How Did We Get Here?
So, I guess we collectively ought to take a long hard look in the mirror and ask ourselves:
How did this happen? What tinderbox was ignited that turned a spiritual, great group of bachurim enjoying their bein hazmanim break to two groups: 1) The tiny number who participated in these acts and 2) The vast majority who stood by and did not interfere with the chilul Hashem that unfolded?
In the spirit of the Pesach Yom Tov, where asking questions is the order of the day, I pose some questions. I will not respond or editorialize (at least not now). I will only ask the questions, and allow you the reader to explore the answers to them. And perhaps encourage you to discuss these questions with your spouse, friends and children over the Yom Tov.
Are we conveying to our children the incredible, unprecedented gift that they have, one that was denied our people for 2,000 years – the ability to live our lives in peace and tranquility?
Are we repudiating these illegal actions unequivocally when they do occur with the same fervor reserved for other acts of chilul Hashem? Or other sins against our Torah? Are we stating that they are morally wrong and against all teachings of our Torah?
Where are our children learning these types of behavior? (They certainly didn’t see it in our homes.) Is it from the secular media? Is it absorbed behavior learned from the protests of other groups seeking redress? (The Times and other papers reported that the kids were chanting, “No justice, no peace.”) Is it a result of many bachurim returning from Eretz Yisroel where there is much more friction between the police and the charedi community? And, for each of these possibilities, what are we doing to ameliorate these influences?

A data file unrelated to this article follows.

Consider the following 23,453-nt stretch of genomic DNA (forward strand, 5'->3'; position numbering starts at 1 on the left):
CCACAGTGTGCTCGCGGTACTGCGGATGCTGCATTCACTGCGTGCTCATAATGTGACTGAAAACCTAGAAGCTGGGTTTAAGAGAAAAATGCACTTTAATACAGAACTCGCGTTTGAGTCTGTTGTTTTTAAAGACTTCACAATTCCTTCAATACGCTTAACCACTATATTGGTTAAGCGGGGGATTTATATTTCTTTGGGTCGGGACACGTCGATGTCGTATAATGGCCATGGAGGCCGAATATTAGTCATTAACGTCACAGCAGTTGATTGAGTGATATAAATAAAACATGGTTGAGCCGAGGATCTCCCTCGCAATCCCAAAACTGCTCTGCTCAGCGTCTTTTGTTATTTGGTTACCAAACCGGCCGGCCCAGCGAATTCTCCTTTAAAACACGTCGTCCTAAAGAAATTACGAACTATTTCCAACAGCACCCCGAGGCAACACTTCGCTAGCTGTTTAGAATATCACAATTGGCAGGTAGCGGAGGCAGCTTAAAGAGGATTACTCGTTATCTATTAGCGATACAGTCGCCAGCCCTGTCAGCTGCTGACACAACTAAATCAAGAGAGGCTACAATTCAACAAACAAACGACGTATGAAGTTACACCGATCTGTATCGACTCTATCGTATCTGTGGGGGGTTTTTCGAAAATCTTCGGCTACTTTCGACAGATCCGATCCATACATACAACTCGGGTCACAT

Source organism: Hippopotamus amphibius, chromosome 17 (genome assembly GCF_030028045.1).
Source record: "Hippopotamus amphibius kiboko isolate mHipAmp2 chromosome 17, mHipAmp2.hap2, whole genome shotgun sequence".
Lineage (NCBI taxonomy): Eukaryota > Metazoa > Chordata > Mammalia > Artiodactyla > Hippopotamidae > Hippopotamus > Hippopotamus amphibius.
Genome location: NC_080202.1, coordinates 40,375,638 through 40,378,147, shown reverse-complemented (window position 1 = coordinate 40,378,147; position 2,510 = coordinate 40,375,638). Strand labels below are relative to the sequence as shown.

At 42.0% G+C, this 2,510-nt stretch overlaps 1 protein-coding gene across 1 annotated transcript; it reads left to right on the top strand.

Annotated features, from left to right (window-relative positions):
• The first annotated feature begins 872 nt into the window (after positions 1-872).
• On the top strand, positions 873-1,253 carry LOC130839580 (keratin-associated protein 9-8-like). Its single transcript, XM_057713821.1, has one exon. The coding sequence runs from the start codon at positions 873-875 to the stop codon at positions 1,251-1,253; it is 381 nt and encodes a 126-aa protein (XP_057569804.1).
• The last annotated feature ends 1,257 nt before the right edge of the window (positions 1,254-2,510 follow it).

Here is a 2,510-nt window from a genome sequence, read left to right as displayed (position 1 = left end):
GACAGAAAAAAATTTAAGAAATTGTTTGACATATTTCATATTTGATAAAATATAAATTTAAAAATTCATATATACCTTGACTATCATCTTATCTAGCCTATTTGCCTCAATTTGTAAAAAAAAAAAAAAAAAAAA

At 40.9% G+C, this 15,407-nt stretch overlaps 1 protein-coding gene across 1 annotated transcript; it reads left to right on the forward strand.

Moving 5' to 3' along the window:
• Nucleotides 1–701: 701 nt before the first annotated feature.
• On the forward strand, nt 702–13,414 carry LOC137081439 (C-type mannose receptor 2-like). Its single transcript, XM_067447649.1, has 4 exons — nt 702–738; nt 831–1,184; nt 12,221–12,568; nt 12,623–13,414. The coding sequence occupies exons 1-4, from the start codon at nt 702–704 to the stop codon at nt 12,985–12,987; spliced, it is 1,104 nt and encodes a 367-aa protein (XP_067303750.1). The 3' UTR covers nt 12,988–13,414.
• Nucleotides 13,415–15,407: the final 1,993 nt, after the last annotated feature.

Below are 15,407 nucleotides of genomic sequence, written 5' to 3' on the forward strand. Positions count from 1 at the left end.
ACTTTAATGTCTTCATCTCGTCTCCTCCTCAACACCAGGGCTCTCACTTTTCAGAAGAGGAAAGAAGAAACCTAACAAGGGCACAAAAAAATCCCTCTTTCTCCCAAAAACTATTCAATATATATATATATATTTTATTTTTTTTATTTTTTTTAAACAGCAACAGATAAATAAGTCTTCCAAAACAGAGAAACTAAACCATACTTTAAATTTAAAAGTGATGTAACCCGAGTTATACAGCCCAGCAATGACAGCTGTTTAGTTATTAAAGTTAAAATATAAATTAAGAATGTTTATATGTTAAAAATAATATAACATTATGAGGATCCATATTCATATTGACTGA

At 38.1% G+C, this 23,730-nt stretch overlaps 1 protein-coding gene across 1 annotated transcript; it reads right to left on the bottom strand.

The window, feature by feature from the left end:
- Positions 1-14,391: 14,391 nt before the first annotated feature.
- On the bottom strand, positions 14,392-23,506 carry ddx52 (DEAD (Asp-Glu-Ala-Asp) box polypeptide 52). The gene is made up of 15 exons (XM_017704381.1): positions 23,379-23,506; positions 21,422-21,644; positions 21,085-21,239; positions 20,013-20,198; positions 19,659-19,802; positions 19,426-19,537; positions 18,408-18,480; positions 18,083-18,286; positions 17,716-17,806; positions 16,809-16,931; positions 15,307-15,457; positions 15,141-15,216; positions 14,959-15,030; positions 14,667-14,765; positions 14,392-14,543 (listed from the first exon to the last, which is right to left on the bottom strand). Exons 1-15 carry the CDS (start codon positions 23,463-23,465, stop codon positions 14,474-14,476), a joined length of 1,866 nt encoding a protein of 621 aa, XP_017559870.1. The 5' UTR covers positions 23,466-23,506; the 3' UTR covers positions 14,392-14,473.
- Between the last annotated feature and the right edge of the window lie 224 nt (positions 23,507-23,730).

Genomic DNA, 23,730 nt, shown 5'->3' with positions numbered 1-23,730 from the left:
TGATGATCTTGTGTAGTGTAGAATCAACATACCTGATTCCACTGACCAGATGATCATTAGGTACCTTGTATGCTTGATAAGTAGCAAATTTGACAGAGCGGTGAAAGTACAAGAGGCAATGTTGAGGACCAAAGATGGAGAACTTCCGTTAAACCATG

If the exact same mistreatment of a respected, elderly Jewish individual occurred in the Jewish communities of Scranton, Pennsylvania or Seattle, Washington, would this type of protest occur? And, if you feel that it would not occur, why do you think it wouldn’t?
It is unquestionably the case that our neighborhoods and schools have become more insular over the past thirty years. That being the case, what are we doing to promote tolerance among our children, among different streams of charedi Jews, non-charedi Jews, non-religious Jews, and gentiles – especially since there is often little meaningful interaction between them in predominantly charedi neighborhoods?
How do our charedi children view the police?
a. Devoted public servants who protect us
b. Devoted public servants who protect us and sometimes give out tickets
c. Irritating people who give out tickets
d. Irritating people who give out tickets in much greater proportion in charedi neighborhoods
And, if I can paraphrase what my children ask in Yiddish after they chant the four questions – “Now that I asked the questions; will you, dear reader, please provide some answers.
Best wishes for a Chag Kosher V’somayach
Rabbi Yakov Horowitz
Menahel, Yeshiva Darchei Noam
Director, Project YES
Please click for links to articles that I have written on these subjects over the past few months.